Carney, Ralph W.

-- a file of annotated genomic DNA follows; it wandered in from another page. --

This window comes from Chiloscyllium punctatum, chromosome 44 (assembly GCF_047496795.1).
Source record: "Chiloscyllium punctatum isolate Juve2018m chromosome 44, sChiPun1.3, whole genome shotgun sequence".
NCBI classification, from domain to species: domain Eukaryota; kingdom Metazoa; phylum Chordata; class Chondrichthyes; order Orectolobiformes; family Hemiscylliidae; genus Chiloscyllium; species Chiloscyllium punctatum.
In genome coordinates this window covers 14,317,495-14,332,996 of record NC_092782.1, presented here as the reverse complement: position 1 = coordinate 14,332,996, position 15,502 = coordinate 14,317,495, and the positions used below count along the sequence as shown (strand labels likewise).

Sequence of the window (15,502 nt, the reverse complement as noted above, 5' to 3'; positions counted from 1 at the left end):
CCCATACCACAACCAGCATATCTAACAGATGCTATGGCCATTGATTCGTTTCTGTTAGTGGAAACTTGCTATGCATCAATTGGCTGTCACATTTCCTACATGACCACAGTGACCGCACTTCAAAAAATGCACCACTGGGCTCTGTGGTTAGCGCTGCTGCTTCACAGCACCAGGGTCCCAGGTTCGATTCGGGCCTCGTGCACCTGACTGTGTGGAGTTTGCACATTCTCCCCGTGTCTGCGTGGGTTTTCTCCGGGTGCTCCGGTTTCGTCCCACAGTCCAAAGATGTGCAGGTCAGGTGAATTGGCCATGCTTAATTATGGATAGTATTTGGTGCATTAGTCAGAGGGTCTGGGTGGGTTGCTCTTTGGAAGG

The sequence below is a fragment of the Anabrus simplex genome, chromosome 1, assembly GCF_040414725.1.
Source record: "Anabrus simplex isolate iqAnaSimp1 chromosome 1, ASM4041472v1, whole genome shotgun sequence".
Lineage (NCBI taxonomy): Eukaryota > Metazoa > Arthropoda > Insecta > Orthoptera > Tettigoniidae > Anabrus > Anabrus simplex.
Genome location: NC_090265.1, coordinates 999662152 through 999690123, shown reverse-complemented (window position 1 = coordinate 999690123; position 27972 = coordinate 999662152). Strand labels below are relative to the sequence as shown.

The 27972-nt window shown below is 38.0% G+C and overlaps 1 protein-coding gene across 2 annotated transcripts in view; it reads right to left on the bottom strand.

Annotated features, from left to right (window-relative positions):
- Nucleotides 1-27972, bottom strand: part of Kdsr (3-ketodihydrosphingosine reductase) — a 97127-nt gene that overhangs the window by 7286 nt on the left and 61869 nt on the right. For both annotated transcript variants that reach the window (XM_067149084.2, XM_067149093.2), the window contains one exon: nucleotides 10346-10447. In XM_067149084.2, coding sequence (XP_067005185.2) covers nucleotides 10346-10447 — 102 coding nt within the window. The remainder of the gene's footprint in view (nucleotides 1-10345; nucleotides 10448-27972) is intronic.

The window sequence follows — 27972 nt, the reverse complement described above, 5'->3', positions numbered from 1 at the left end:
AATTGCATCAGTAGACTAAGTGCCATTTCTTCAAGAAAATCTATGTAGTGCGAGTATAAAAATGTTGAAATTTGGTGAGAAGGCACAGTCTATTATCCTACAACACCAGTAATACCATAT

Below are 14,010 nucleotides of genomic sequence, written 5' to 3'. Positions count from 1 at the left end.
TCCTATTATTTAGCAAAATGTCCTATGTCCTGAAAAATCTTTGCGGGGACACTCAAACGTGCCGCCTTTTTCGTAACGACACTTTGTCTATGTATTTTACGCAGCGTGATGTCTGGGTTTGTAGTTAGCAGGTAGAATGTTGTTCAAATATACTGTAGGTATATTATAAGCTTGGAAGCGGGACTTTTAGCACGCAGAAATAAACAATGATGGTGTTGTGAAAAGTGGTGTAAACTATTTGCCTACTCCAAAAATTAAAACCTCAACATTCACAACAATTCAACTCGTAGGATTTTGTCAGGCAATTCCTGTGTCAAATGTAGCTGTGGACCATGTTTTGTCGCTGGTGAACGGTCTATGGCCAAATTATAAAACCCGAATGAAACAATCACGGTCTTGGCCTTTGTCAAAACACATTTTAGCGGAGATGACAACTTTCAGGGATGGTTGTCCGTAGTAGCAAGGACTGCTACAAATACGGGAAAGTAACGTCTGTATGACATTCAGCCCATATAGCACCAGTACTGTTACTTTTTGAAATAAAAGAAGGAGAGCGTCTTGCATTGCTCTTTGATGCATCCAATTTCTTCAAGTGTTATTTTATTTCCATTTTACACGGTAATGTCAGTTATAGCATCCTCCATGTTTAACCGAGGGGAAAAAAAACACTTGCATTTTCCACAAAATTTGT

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The speaker's travel schedule of 150,000 miles each year, six times around the world, primarily in the United States, some in Mexico, the West Indies and South America. The speaker's opportunity to talk to many people in his own country. The speaker's background in "Big Business." Contributions of the business man to the war effort, with examples. The unreal nature of the war for many Americans and Canadians. The character and situation of the average fighting soldier. Patriotism and what it means. The very different nature of this war as compared with World War I. Facing a new kind of enemy, particularly in the Pacific. An examination of a war map, demonstrating the task on which we have hardly yet begun, showing all the known, strongly fortified naval and air bases of Japan. An examination of Japanese military strengths. Reasons why Japan started a war she did not think she could lose. Facing some facts about Japanese military strength, with illustrative examples. Costs to us of the few achievements. The deadly factor of malaria and other tropical diseases. The failure of General Wavell's second campaign in Burma. The need to take the Japanese more seriously, to fight this war harder and with a more bitter intensity than we have up to now. What could happen if we quit fighting before the enemy has stopped. Erroneous predictions of a short war. Mistaken optimism, and why it is mistaken. Strikes in the United States. Time lost that can never be regained, and for which American boys will pay the penalty. Recent defeats in the war effort; facing the facts as they are. The war that civilians must fight, and how they can do it. A goodbye letter from a son to his family. Words on the British Empire.